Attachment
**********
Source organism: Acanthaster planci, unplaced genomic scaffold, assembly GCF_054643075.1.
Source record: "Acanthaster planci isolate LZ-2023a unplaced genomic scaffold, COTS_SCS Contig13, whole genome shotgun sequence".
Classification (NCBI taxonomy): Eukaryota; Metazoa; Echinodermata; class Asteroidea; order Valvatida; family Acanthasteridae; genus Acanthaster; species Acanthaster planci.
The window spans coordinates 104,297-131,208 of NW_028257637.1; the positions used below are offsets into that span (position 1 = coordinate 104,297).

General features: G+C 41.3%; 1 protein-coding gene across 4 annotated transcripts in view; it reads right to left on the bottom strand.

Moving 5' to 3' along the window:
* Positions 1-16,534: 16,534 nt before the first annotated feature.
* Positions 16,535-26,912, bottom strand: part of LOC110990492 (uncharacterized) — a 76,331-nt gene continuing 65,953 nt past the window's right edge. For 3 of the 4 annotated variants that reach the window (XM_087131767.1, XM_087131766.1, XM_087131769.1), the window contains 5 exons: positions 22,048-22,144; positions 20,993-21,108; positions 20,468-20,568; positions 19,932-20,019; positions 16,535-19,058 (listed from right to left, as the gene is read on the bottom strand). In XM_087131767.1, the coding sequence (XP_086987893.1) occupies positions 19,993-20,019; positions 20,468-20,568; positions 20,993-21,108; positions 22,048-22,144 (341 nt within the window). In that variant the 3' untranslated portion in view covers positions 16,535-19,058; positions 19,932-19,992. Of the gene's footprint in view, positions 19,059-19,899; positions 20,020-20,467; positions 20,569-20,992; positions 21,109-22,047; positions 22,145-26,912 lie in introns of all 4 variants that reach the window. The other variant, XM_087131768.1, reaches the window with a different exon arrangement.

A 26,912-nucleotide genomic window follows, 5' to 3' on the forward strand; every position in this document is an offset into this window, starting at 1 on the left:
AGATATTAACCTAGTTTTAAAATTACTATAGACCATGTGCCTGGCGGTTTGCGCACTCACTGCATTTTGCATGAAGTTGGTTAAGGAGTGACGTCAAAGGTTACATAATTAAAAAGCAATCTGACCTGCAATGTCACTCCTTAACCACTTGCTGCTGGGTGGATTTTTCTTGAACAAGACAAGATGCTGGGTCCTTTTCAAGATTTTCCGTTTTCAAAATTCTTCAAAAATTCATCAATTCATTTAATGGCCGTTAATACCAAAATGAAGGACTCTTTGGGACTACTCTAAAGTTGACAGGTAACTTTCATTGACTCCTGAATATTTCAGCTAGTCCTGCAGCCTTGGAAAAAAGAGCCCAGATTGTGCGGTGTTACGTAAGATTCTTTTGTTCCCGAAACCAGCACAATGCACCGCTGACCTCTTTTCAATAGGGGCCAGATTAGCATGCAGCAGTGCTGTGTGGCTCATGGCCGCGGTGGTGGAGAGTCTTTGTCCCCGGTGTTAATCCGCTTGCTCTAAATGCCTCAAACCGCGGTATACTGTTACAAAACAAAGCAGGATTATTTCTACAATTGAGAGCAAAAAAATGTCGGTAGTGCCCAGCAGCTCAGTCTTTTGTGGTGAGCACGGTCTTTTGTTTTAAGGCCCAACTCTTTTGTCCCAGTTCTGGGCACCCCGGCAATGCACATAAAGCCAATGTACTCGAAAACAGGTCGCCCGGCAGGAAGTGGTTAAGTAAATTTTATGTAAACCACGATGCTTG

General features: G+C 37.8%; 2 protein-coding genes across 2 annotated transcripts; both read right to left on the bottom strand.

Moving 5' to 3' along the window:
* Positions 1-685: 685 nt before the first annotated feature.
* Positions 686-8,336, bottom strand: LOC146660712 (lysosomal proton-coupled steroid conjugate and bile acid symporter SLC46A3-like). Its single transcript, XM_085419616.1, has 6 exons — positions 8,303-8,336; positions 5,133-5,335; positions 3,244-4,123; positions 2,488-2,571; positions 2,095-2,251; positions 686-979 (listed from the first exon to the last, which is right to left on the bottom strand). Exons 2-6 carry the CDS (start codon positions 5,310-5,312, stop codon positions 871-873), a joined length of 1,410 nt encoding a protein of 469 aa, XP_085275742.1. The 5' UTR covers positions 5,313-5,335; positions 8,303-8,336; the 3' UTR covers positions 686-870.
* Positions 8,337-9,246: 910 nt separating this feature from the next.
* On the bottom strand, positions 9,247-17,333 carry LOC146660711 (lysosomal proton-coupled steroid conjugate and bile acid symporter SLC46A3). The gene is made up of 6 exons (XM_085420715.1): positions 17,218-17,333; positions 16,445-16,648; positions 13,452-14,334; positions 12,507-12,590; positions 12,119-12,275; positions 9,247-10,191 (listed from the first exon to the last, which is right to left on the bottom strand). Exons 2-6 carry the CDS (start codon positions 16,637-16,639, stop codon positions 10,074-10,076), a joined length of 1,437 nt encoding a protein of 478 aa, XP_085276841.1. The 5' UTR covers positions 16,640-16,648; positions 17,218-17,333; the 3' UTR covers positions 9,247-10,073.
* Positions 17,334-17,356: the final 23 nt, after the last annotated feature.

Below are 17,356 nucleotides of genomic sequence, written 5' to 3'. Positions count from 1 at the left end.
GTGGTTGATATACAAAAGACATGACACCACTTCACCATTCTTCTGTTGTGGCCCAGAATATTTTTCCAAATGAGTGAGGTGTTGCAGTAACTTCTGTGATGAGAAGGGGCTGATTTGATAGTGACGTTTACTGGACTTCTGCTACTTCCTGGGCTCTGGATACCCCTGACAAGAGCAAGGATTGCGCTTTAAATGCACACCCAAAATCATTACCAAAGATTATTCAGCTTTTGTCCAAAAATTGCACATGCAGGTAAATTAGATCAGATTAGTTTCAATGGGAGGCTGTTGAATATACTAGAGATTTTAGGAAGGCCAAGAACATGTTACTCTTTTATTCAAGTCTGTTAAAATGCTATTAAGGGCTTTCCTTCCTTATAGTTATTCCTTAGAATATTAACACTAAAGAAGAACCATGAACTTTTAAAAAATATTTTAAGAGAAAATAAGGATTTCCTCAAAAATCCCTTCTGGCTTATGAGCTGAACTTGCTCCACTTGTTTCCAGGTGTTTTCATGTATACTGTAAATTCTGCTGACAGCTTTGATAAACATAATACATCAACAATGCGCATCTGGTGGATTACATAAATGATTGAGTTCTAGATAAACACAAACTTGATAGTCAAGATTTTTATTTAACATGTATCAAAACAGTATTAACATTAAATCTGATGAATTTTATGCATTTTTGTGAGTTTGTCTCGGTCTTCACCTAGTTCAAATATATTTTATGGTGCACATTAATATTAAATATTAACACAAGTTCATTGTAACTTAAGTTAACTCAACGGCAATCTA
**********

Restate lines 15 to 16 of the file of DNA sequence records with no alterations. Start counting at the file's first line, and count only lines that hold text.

* Positions 8,337-9,246: 910 nt separating this feature from the next.
* On the bottom strand, positions 9,247-17,333 carry LOC146660711 (lysosomal proton-coupled steroid conjugate and bile acid symporter SLC46A3). The gene is made up of 6 exons (XM_085420715.1): positions 17,218-17,333; positions 16,445-16,648; positions 13,452-14,334; positions 12,507-12,590; positions 12,119-12,275; positions 9,247-10,191 (listed from the first exon to the last, which is right to left on the bottom strand). Exons 2-6 carry the CDS (start codon positions 16,637-16,639, stop codon positions 10,074-10,076), a joined length of 1,437 nt encoding a protein of 478 aa, XP_085276841.1. The 5' UTR covers positions 16,640-16,648; positions 17,218-17,333; the 3' UTR covers positions 9,247-10,073.